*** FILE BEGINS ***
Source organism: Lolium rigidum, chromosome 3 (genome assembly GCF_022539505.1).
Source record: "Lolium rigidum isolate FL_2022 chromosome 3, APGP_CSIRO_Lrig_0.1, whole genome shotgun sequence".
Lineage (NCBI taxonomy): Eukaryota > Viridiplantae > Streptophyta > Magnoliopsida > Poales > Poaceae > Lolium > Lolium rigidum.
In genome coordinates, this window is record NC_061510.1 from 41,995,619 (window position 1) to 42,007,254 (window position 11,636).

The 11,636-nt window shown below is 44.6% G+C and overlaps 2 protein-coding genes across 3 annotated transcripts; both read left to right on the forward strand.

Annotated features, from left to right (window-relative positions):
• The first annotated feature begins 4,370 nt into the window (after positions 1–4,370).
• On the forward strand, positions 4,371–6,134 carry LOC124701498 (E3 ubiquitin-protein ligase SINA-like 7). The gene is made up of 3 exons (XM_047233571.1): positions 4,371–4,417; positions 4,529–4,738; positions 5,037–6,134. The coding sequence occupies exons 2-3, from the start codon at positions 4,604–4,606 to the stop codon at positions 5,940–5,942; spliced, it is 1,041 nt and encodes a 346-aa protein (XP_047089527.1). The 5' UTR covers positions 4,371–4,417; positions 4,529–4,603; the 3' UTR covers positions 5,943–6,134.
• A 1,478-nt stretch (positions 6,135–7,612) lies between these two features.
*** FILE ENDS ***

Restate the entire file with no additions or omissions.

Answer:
Source organism: Lolium rigidum, chromosome 3 (genome assembly GCF_022539505.1).
Source record: "Lolium rigidum isolate FL_2022 chromosome 3, APGP_CSIRO_Lrig_0.1, whole genome shotgun sequence".
Lineage (NCBI taxonomy): Eukaryota > Viridiplantae > Streptophyta > Magnoliopsida > Poales > Poaceae > Lolium > Lolium rigidum.
In genome coordinates, this window is record NC_061510.1 from 41,995,619 (window position 1) to 42,007,254 (window position 11,636).

The 11,636-nt window shown below is 44.6% G+C and overlaps 2 protein-coding genes across 3 annotated transcripts; both read left to right on the forward strand.

Annotated features, from left to right (window-relative positions):
• The first annotated feature begins 4,370 nt into the window (after positions 1–4,370).
• On the forward strand, positions 4,371–6,134 carry LOC124701498 (E3 ubiquitin-protein ligase SINA-like 7). The gene is made up of 3 exons (XM_047233571.1): positions 4,371–4,417; positions 4,529–4,738; positions 5,037–6,134. The coding sequence occupies exons 2-3, from the start codon at positions 4,604–4,606 to the stop codon at positions 5,940–5,942; spliced, it is 1,041 nt and encodes a 346-aa protein (XP_047089527.1). The 5' UTR covers positions 4,371–4,417; positions 4,529–4,603; the 3' UTR covers positions 5,943–6,134.
• A 1,478-nt stretch (positions 6,135–7,612) lies between these two features.